DNA in Blood Monitors Treatment of Metastatic Cancer

Grantee: Hanlee P. Ji, MD
Institution: Stanford University School of Medicine in California
Area of Focus: Cell Biology and Preclinical Cancer Research
Term: The research described here was supported by an ACS grant that has ended.

“Clinical monitoring of an individual’s response to cancer treatment remains a challenge.”–Hanlee P. Ji, MD

Metastatic cancer refers to a cancer that has spread from where it started to a new part of the body—in a process called metastasis. Many of these cancers can be hard to treat because cancer cells change during the process of spreading and treatments that worked before may no longer work. Because of this, a key part of treating metastatic cancer is to continually evaluate how well a treatment is working so an ineffective treatment can be stopped and other options can be offered. 

To measure a treatment’s effect, tests have been developed to look for high levels of tumor DNA circulating in the bloodstream—called ctDNA, for circulating free DNA.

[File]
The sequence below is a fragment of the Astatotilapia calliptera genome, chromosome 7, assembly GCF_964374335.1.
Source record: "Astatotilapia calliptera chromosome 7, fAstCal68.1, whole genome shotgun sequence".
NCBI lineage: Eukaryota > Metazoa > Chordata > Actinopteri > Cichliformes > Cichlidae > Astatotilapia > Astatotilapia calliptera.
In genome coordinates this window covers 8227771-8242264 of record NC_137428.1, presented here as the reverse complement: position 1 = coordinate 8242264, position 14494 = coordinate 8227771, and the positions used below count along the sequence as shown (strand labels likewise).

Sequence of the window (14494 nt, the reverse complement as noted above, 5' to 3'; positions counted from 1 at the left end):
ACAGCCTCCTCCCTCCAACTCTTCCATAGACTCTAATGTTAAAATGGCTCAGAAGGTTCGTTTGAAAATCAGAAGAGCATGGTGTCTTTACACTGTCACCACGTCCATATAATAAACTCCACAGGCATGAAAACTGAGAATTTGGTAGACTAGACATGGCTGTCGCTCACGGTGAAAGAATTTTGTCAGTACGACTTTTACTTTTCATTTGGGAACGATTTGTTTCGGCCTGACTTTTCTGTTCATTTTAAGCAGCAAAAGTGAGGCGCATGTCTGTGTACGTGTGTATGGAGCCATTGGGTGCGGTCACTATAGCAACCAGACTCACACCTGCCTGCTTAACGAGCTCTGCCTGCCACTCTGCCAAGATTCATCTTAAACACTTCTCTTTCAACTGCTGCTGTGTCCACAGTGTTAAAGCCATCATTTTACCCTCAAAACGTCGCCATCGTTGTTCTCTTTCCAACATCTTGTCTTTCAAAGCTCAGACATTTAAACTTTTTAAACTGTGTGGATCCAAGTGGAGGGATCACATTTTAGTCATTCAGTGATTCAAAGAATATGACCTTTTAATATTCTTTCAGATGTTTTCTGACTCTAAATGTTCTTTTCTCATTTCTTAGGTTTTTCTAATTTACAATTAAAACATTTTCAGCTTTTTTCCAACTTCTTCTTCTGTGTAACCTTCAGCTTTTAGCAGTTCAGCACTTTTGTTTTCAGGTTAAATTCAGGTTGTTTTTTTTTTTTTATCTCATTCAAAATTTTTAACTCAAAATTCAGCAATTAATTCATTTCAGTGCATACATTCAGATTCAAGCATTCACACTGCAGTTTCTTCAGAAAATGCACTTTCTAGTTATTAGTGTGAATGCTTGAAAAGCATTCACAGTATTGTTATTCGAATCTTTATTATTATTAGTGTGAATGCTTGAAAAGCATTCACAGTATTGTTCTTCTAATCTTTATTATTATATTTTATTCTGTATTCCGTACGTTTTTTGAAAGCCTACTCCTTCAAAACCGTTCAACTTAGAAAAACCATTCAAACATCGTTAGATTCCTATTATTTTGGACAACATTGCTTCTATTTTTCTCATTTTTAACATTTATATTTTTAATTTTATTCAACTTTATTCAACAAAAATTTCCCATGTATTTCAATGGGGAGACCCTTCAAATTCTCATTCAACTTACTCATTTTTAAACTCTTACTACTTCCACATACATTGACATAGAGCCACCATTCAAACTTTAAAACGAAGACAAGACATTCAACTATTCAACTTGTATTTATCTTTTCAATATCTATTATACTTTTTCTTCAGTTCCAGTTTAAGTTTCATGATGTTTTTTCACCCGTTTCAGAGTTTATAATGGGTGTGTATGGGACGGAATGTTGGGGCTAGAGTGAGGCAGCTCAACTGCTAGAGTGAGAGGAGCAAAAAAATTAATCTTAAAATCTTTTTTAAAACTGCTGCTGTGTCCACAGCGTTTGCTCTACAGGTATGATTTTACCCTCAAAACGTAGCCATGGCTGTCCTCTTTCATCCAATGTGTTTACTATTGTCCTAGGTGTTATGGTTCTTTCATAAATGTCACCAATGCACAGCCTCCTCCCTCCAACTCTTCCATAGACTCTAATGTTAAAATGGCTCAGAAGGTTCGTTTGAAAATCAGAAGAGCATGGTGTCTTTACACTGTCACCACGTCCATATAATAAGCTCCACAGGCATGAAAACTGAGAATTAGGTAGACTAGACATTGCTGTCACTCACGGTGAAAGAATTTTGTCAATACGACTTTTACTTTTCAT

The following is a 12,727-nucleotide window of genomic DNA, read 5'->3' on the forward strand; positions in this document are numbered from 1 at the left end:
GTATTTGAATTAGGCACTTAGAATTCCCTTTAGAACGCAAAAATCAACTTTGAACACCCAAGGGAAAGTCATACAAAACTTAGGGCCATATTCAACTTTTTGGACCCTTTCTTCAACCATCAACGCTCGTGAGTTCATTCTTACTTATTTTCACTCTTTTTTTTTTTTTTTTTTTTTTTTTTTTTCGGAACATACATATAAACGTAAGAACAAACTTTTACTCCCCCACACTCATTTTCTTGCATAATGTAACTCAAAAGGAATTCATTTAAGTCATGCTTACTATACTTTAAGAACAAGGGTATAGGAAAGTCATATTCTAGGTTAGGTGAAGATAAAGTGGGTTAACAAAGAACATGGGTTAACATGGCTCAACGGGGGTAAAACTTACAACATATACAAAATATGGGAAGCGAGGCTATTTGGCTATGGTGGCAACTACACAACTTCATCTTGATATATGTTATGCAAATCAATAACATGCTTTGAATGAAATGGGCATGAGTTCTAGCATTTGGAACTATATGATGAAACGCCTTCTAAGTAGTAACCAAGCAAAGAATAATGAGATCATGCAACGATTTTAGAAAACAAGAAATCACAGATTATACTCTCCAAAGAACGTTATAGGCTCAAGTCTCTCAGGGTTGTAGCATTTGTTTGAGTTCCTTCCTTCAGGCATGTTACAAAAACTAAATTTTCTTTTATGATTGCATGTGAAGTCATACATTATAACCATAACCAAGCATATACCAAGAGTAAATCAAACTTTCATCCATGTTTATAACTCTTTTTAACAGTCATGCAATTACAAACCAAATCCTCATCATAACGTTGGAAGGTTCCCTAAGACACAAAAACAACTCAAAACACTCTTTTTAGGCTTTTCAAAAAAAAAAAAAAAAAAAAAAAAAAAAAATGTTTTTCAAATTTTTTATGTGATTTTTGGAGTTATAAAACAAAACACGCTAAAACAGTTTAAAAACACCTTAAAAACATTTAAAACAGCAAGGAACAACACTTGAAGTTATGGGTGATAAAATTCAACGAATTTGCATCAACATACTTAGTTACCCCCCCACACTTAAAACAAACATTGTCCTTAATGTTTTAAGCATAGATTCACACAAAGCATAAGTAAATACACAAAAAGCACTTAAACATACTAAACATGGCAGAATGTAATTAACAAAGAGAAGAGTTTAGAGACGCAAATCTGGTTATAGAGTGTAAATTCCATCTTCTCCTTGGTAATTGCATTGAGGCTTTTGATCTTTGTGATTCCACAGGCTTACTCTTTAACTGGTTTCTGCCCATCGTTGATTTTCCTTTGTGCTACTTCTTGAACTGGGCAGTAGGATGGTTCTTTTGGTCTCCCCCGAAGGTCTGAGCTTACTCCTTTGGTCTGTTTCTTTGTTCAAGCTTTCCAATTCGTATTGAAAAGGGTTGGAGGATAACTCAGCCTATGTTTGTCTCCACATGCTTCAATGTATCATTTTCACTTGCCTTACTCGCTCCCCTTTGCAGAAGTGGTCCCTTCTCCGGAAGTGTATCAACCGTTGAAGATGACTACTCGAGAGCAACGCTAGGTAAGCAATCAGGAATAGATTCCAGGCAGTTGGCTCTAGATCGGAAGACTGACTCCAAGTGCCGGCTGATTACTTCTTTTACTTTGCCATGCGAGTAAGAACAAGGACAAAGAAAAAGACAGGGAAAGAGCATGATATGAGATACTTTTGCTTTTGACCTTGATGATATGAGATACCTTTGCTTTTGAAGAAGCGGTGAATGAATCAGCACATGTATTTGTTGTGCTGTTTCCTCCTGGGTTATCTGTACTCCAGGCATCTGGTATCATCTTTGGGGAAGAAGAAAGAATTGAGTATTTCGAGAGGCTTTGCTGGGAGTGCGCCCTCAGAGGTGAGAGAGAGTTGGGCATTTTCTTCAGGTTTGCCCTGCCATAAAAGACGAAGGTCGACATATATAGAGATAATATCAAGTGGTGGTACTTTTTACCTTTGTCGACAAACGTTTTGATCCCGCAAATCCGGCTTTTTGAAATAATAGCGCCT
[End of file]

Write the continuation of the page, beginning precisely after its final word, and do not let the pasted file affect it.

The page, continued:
Recent ACS grantee Hanlee P. Ji, MD, has developed a highly sensitive, potentially customizable, and practical approach for detecting ctDNA in the blood of patients with several types of metastatic cancer, including breast, colorectal, lung, and melanoma. The approach is called digital PCR, or dPCR (digital polymerase chain reaction). Hanlee’s recently published results from a pilot study show that dPCR may be as effective as other methods used to measure ctDNA. Plus, it’s low-cost, with results available in a matter of hours.

Why does it matter? While the studies are still in their early phases, Hanlee’s research supports the use of ctDNA monitoring with dPCR testing along with other tests or alone. So far, comparisons of this new approach to existing blood tests and imaging options are encouraging. More investigation could lead to improved monitoring of treatment response in patients whose cancer has spread.

See the study.

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